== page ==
All results are presented as mean and standard deviation, and comparative examinations were performed using Mann-Whitney U tests. One-way repeated measured analysis of variance was used for comparison of continuous variables. STATMATE (ATMS Co., Ltd., Tokyo, Japan) was used for data analysis, with P<0.05 considered to indicate a statistically significant difference.
All five animals underwent lung-marking as planned. The hook wire was placed inside the lungs and the lungs were checked for vitamin B2 leakage. There was neither air leakage nor bleeding from the puncture site in the lungs or changes in vital signs until the end of the observation. Thoracotomy was performed on an average of 12±3 min after vitamin B2 marking until the observation of the marked area. In all five adult pigs, we could identify the marked area around the hook wire and observe fluorescence using the black light (Figure 4). The length of the marked area at 0, 60, and 120 min after thoracotomy was 1.3±0.3, 1.2±0.3, and 1.1±0.3 cm, respectively, and the fluorescence did not attenuate for more than 2 h after the marking (P=0.21, Figure 5). The fluorescence intensity of the marked area at 0, 60, and 120 min after thoracotomy was 162.8±55.1, 157.2±63.1, and 165.2±62.2, respectively. The fluorescence intensity in the non-marked area was 34.4±26.1, 22.6±21.6, and 30.6±22.1, respectively. All observed values in the marked area were significantly greater than those of the non-marked area (P=0.01/0.01/0.01, 0/60/120 min, respectively). Furthermore, the intensity of the marked and non-marked areas did not change between the first measurement immediately after thoracotomy to 120 min after thoracotomy (P=0.96/0.18, marking/non-marking, Figure 6). The fluorescence in the marked area was maintained for a while even after 120 min.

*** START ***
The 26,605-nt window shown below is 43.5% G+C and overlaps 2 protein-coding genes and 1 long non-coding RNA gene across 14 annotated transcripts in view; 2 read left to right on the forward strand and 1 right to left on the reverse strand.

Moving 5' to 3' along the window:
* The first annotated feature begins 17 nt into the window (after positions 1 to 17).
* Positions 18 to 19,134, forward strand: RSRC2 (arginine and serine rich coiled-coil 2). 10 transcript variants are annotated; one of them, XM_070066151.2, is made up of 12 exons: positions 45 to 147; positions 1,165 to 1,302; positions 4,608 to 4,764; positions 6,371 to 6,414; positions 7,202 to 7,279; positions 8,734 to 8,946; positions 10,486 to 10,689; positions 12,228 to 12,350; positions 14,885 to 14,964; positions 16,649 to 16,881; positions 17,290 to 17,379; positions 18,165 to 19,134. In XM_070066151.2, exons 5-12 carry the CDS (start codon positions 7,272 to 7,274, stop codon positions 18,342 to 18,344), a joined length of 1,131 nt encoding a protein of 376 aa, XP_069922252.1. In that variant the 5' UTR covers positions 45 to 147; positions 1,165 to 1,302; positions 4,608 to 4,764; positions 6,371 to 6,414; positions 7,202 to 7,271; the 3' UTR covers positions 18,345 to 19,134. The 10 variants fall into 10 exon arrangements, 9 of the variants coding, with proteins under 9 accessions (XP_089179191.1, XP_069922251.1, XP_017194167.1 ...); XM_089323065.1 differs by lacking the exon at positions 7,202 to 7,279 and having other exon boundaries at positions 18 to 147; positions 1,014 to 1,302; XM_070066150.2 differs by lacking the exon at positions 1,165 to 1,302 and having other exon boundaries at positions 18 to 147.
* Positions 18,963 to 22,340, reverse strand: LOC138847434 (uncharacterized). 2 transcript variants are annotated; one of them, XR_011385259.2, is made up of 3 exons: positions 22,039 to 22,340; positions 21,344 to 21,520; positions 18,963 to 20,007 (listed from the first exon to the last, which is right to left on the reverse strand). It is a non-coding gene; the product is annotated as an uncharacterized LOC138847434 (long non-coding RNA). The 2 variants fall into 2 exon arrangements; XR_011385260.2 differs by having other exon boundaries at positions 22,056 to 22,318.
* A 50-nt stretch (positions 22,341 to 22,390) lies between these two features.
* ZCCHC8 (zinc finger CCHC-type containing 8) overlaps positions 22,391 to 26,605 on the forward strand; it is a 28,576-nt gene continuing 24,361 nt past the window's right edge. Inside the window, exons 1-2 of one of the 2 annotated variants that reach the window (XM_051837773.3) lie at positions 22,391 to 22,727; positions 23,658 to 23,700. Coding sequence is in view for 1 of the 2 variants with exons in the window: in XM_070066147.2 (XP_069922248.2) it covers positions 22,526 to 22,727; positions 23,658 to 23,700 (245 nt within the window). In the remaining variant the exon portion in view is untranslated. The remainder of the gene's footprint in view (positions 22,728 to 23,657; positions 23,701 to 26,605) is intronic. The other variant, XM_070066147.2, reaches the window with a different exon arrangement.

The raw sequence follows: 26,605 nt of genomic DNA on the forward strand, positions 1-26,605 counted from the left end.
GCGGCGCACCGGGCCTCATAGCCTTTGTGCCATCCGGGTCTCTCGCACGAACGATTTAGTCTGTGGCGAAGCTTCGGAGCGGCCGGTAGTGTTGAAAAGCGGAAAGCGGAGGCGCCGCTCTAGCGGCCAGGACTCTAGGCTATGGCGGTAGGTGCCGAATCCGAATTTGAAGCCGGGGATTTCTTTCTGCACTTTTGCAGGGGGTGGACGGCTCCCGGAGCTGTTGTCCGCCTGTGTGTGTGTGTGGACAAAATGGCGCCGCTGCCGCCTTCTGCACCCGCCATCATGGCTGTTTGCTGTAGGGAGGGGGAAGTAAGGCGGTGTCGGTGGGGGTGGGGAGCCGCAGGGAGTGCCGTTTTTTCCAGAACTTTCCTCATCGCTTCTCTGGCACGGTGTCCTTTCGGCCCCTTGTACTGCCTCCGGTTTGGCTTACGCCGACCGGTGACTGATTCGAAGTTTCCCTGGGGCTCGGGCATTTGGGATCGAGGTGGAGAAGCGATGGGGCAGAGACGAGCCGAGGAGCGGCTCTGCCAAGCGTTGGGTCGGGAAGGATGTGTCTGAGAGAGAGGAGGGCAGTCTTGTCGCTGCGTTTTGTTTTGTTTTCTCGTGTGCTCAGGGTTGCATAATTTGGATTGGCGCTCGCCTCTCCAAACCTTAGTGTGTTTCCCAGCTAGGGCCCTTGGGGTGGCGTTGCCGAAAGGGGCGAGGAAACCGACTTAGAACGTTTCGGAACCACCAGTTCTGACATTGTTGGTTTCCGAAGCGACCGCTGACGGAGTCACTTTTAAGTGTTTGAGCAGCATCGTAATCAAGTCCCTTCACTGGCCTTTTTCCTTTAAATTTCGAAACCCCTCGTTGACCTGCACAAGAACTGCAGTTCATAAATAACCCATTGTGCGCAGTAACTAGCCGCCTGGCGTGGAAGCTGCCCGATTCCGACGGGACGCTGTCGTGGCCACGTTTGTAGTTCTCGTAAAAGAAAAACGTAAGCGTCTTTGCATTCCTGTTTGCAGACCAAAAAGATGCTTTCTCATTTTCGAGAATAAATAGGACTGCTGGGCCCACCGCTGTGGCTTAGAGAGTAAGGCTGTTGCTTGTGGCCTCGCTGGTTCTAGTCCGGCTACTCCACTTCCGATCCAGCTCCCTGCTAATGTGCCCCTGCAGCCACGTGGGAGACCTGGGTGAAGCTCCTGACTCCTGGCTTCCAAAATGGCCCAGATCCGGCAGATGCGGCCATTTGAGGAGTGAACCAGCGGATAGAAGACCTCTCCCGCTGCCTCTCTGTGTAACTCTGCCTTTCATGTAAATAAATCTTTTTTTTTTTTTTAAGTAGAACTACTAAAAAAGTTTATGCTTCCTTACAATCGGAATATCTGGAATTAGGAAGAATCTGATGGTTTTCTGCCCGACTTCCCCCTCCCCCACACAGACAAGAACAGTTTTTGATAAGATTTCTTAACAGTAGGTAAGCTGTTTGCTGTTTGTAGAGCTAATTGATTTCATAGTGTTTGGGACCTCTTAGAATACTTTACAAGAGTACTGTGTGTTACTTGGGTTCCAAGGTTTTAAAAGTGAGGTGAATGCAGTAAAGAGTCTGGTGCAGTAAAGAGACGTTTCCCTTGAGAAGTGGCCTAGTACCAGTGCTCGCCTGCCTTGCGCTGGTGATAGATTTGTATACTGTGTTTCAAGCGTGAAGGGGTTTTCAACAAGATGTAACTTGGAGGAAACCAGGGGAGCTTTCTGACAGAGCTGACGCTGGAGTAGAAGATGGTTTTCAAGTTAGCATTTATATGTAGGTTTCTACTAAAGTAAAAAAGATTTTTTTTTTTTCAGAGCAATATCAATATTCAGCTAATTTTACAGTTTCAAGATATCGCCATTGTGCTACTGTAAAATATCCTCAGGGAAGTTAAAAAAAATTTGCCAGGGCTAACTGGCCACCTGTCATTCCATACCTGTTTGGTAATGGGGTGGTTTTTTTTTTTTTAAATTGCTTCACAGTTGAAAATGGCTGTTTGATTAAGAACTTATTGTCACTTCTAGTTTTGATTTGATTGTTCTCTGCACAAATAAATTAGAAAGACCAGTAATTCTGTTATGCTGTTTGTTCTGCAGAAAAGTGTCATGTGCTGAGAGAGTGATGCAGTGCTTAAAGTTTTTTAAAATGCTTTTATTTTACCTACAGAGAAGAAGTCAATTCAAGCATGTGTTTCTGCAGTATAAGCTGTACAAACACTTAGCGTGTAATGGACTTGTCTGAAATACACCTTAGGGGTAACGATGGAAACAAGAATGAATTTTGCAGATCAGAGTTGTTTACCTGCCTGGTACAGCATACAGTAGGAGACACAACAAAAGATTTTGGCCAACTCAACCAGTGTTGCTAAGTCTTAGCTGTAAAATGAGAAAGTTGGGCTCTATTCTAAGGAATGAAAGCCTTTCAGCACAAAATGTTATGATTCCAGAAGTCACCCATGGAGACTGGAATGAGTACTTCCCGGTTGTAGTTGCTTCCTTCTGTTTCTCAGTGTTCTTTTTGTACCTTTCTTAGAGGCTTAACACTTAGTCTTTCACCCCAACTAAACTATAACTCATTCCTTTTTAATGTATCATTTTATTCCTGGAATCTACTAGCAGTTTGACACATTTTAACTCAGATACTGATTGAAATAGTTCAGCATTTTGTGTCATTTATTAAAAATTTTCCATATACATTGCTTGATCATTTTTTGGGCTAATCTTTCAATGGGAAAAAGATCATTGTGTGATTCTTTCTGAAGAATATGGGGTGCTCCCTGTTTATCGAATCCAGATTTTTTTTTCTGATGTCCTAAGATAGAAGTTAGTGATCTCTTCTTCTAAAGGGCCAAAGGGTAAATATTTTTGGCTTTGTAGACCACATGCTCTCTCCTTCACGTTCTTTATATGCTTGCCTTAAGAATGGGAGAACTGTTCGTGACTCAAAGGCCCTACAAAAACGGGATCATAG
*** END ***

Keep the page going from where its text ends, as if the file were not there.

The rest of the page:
In this study, we used a pig model to evaluate the efficacy of a novel lung-marking method that uses vitamin B2, a fluorescent substance that is non-toxic in humans. This approach to lung-marking allows more than 2 h of localized and accurate visualization of the location of a target lesion, with reduced risk of complications related to lung puncture and reduced risk of air embolism in particular.
In recent years, the use of high-resolution CT has led to the discovery of many small lung lesions, such as ground-glass opacities, which do not show pleural changes and are difficult to palpate during surgery. The purpose of lung-marking is to visualize the location of tumors that cannot be palpated during surgery. In addition, because of the increasing difficulty of palpation accompanied by the advancement of minimally invasive surgery and the finding that reductive surgery can provide good prognosis for early-stage lung cancer patients with low lung function (10,11), there is a growing need for an accurate method of preoperative lung-marking. Gaining correct understanding of the position of the lesion during surgery is not only helpful for conducting lung tumor resection with sufficient tumor margin but also for shortening the operating time, avoiding conversion to thoracotomy, and preserving respiratory function.
To date, various reports have focused on the marker and marking approaches for preoperative lung-marking. Hook wire (1,2), dyes such as indigo carmine (12-14) and ICG (15), as well as contrast agents like barium and lipiodol (16), and a metallic coil (17,18) have been used as markers, while percutaneous or transbronchial methods have been selected as marking approaches.